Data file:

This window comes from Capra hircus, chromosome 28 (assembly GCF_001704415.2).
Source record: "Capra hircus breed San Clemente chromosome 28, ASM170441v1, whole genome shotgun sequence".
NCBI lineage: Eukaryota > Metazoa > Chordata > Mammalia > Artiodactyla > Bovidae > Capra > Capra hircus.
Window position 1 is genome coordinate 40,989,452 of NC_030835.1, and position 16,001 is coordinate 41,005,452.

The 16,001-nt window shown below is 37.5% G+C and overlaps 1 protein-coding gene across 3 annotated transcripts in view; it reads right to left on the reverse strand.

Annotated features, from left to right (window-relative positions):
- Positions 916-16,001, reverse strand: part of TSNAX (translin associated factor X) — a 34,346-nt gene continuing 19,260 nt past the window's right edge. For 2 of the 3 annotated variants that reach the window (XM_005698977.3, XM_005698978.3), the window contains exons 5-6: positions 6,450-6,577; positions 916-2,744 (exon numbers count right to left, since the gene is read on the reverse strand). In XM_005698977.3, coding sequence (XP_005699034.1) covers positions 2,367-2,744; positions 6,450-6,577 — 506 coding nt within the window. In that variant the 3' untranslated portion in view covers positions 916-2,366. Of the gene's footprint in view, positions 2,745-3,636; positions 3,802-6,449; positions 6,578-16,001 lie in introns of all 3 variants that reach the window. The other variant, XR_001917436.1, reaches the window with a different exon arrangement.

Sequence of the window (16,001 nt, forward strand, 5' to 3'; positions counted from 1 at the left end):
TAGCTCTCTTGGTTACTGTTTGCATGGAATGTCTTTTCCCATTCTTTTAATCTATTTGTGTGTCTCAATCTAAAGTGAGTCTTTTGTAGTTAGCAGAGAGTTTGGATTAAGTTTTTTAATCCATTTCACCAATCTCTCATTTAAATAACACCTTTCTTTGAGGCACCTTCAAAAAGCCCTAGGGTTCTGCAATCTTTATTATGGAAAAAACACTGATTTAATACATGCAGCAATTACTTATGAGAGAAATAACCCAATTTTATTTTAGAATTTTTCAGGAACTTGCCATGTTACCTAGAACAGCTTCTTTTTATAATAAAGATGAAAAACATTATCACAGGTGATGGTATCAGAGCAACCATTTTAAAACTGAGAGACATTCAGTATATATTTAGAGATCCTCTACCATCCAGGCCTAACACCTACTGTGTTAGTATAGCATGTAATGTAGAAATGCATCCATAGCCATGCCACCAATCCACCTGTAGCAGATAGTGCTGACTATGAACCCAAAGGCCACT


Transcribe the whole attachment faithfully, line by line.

This window comes from Capra hircus, chromosome 28 (assembly GCF_001704415.2).
Source record: "Capra hircus breed San Clemente chromosome 28, ASM170441v1, whole genome shotgun sequence".
NCBI lineage: Eukaryota > Metazoa > Chordata > Mammalia > Artiodactyla > Bovidae > Capra > Capra hircus.
Window position 1 is genome coordinate 40,989,452 of NC_030835.1, and position 16,001 is coordinate 41,005,452.

The 16,001-nt window shown below is 37.5% G+C and overlaps 1 protein-coding gene across 3 annotated transcripts in view; it reads right to left on the reverse strand.

Annotated features, from left to right (window-relative positions):
- Positions 916-16,001, reverse strand: part of TSNAX (translin associated factor X) — a 34,346-nt gene continuing 19,260 nt past the window's right edge. For 2 of the 3 annotated variants that reach the window (XM_005698977.3, XM_005698978.3), the window contains exons 5-6: positions 6,450-6,577; positions 916-2,744 (exon numbers count right to left, since the gene is read on the reverse strand). In XM_005698977.3, coding sequence (XP_005699034.1) covers positions 2,367-2,744; positions 6,450-6,577 — 506 coding nt within the window. In that variant the 3' untranslated portion in view covers positions 916-2,366. Of the gene's footprint in view, positions 2,745-3,636; positions 3,802-6,449; positions 6,578-16,001 lie in introns of all 3 variants that reach the window. The other variant, XR_001917436.1, reaches the window with a different exon arrangement.

Sequence of the window (16,001 nt, forward strand, 5' to 3'; positions counted from 1 at the left end):
TAGCTCTCTTGGTTACTGTTTGCATGGAATGTCTTTTCCCATTCTTTTAATCTATTTGTGTGTCTCAATCTAAAGTGAGTCTTTTGTAGTTAGCAGAGAGTTTGGATTAAGTTTTTTAATCCATTTCACCAATCTCTCATTTAAATAACACCTTTCTTTGAGGCACCTTCAAAAAGCCCTAGGGTTCTGCAATCTTTATTATGGAAAAAACACTGATTTAATACATGCAGCAATTACTTATGAGAGAAATAACCCAATTTTATTTTAGAATTTTTCAGGAACTTGCCATGTTACCTAGAACAGCTTCTTTTTATAATAAAGATGAAAAACATTATCACAGGTGATGGTATCAGAGCAACCATTTTAAAACTGAGAGACATTCAGTATATATTTAGAGATCCTCTACCATCCAGGCCTAACACCTACTGTGTTAGTATAGCATGTAATGTAGAAATGCATCCATAGCCATGCCACCAATCCACCTGTAGCAGATAGTGCTGACTATGAACCCAAAGGCCACT